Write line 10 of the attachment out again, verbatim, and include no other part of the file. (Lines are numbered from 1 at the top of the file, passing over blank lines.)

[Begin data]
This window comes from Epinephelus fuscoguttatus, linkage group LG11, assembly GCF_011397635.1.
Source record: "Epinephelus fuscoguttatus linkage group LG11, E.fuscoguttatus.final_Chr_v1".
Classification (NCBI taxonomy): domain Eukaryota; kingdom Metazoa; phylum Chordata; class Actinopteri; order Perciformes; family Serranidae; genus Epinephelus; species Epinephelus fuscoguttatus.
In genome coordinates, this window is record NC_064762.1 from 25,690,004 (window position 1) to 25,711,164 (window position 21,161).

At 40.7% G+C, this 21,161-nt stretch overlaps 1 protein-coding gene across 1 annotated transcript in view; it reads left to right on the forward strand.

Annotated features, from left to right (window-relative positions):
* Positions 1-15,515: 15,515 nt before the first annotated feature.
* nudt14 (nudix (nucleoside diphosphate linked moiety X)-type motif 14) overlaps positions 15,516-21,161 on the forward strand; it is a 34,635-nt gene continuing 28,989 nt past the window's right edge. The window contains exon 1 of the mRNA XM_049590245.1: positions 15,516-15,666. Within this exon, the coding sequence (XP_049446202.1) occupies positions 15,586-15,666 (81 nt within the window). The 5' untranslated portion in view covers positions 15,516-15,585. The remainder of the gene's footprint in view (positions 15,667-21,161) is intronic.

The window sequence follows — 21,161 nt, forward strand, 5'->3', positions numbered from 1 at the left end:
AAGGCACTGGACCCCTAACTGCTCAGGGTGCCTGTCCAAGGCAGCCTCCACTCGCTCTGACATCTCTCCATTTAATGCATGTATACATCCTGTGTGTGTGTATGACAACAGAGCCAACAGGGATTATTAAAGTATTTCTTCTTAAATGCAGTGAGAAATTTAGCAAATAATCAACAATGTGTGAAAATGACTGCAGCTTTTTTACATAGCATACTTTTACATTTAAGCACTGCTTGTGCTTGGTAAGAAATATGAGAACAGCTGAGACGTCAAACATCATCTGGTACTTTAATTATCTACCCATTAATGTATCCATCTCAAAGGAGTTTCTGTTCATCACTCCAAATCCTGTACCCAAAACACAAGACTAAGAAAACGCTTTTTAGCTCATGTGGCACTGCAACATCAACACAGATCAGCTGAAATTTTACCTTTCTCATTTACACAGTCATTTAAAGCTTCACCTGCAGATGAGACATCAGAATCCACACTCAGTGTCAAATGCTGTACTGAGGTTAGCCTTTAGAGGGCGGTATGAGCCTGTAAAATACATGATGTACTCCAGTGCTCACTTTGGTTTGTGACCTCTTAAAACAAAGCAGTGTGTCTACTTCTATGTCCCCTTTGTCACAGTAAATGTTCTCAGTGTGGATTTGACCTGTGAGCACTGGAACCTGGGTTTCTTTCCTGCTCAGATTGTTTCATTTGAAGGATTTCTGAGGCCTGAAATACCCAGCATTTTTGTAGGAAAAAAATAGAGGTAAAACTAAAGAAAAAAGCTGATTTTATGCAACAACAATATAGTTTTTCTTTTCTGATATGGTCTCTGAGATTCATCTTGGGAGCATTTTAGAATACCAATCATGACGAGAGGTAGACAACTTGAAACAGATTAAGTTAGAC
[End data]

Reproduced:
AAGGCACTGGACCCCTAACTGCTCAGGGTGCCTGTCCAAGGCAGCCTCCACTCGCTCTGACATCTCTCCATTTAATGCATGTATACATCCTGTGTGTGTGTATGACAACAGAGCCAACAGGGATTATTAAAGTATTTCTTCTTAAATGCAGTGAGAAATTTAGCAAATAATCAACAATGTGTGAAAATGACTGCAGCTTTTTTACATAGCATACTTTTACATTTAAGCACTGCTTGTGCTTGGTAAGAAATATGAGAACAGCTGAGACGTCAAACATCATCTGGTACTTTAATTATCTACCCATTAATGTATCCATCTCAAAGGAGTTTCTGTTCATCACTCCAAATCCTGTACCCAAAACACAAGACTAAGAAAACGCTTTTTAGCTCATGTGGCACTGCAACATCAACACAGATCAGCTGAAATTTTACCTTTCTCATTTACACAGTCATTTAAAGCTTCACCTGCAGATGAGACATCAGAATCCACACTCAGTGTCAAATGCTGTACTGAGGTTAGCCTTTAGAGGGCGGTATGAGCCTGTAAAATACATGATGTACTCCAGTGCTCACTTTGGTTTGTGACCTCTTAAAACAAAGCAGTGTGTCTACTTCTATGTCCCCTTTGTCACAGTAAATGTTCTCAGTGTGGATTTGACCTGTGAGCACTGGAACCTGGGTTTCTTTCCTGCTCAGATTGTTTCATTTGAAGGATTTCTGAGGCCTGAAATACCCAGCATTTTTGTAGGAAAAAAATAGAGGTAAAACTAAAGAAAAAAGCTGATTTTATGCAACAACAATATAGTTTTTCTTTTCTGATATGGTCTCTGAGATTCATCTTGGGAGCATTTTAGAATACCAATCATGACGAGAGGTAGACAACTTGAAACAGATTAAGTTAGAC